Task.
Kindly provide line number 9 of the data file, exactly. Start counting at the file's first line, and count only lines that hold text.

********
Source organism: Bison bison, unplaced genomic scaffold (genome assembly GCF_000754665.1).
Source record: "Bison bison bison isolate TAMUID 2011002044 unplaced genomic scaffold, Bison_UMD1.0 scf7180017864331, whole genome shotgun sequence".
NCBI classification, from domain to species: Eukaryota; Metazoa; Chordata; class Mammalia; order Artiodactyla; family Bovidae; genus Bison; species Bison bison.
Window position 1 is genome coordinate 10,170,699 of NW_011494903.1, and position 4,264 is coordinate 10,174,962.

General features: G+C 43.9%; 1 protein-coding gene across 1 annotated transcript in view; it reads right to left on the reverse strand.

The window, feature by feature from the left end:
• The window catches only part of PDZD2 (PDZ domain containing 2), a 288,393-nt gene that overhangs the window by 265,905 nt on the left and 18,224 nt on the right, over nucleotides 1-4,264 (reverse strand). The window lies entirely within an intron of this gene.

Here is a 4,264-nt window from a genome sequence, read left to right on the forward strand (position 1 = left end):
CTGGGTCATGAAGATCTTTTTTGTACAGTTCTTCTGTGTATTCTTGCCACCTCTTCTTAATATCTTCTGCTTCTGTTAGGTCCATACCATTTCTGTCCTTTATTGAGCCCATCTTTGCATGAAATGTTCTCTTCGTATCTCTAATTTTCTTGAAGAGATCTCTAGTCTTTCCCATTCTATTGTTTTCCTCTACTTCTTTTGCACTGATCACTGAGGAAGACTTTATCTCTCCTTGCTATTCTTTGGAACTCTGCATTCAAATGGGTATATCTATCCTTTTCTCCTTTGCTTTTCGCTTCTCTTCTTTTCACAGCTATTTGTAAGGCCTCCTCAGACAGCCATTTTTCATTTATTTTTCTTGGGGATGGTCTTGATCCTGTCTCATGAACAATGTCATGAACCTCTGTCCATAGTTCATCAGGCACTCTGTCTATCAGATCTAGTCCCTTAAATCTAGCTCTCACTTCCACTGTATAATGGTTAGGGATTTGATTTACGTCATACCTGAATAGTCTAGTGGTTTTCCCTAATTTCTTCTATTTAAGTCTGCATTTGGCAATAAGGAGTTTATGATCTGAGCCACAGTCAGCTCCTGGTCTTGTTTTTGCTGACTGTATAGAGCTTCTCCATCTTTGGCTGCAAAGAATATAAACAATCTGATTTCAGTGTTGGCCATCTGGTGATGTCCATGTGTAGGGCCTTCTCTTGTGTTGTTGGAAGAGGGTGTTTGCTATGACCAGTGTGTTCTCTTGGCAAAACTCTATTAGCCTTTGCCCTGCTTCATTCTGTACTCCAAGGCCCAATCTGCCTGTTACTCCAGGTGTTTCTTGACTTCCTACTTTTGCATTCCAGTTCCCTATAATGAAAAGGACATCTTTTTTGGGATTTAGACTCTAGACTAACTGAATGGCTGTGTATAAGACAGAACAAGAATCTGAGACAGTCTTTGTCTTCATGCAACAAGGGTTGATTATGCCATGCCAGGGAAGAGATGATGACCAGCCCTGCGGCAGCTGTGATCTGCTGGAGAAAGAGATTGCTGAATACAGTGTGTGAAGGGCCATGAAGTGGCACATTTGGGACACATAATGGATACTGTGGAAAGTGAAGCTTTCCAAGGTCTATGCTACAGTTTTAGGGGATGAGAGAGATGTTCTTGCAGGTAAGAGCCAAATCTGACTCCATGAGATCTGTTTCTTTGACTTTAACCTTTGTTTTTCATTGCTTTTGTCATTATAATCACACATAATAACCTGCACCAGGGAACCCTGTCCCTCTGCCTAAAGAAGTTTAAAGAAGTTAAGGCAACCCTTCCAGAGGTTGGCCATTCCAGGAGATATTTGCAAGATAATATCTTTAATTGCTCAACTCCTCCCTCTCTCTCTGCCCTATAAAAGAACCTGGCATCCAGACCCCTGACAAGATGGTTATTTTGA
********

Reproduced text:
CTGGGTCATGAAGATCTTTTTTGTACAGTTCTTCTGTGTATTCTTGCCACCTCTTCTTAATATCTTCTGCTTCTGTTAGGTCCATACCATTTCTGTCCTTTATTGAGCCCATCTTTGCATGAAATGTTCTCTTCGTATCTCTAATTTTCTTGAAGAGATCTCTAGTCTTTCCCATTCTATTGTTTTCCTCTACTTCTTTTGCACTGATCACTGAGGAAGACTTTATCTCTCCTTGCTATTCTTTGGAACTCTGCATTCAAATGGGTATATCTATCCTTTTCTCCTTTGCTTTTCGCTTCTCTTCTTTTCACAGCTATTTGTAAGGCCTCCTCAGACAGCCATTTTTCATTTATTTTTCTTGGGGATGGTCTTGATCCTGTCTCATGAACAATGTCATGAACCTCTGTCCATAGTTCATCAGGCACTCTGTCTATCAGATCTAGTCCCTTAAATCTAGCTCTCACTTCCACTGTATAATGGTTAGGGATTTGATTTACGTCATACCTGAATAGTCTAGTGGTTTTCCCTAATTTCTTCTATTTAAGTCTGCATTTGGCAATAAGGAGTTTATGATCTGAGCCACAGTCAGCTCCTGGTCTTGTTTTTGCTGACTGTATAGAGCTTCTCCATCTTTGGCTGCAAAGAATATAAACAATCTGATTTCAGTGTTGGCCATCTGGTGATGTCCATGTGTAGGGCCTTCTCTTGTGTTGTTGGAAGAGGGTGTTTGCTATGACCAGTGTGTTCTCTTGGCAAAACTCTATTAGCCTTTGCCCTGCTTCATTCTGTACTCCAAGGCCCAATCTGCCTGTTACTCCAGGTGTTTCTTGACTTCCTACTTTTGCATTCCAGTTCCCTATAATGAAAAGGACATCTTTTTTGGGATTTAGACTCTAGACTAACTGAATGGCTGTGTATAAGACAGAACAAGAATCTGAGACAGTCTTTGTCTTCATGCAACAAGGGTTGATTATGCCATGCCAGGGAAGAGATGATGACCAGCCCTGCGGCAGCTGTGATCTGCTGGAGAAAGAGATTGCTGAATACAGTGTGTGAAGGGCCATGAAGTGGCACATTTGGGACACATAATGGATACTGTGGAAAGTGAAGCTTTCCAAGGTCTATGCTACAGTTTTAGGGGATGAGAGAGATGTTCTTGCAGGTAAGAGCCAAATCTGACTCCATGAGATCTGTTTCTTTGACTTTAACCTTTGTTTTTCATTGCTTTTGTCATTATAATCACACATAATAACCTGCACCAGGGAACCCTGTCCCTCTGCCTAAAGAAGTTTAAAGAAGTTAAGGCAACCCTTCCAGAGGTTGGCCATTCCAGGAGATATTTGCAAGATAATATCTTTAATTGCTCAACTCCTCCCTCTCTCTCTGCCCTATAAAAGAACCTGGCATCCAGACCCCTGACAAGATGGTTATTTTGA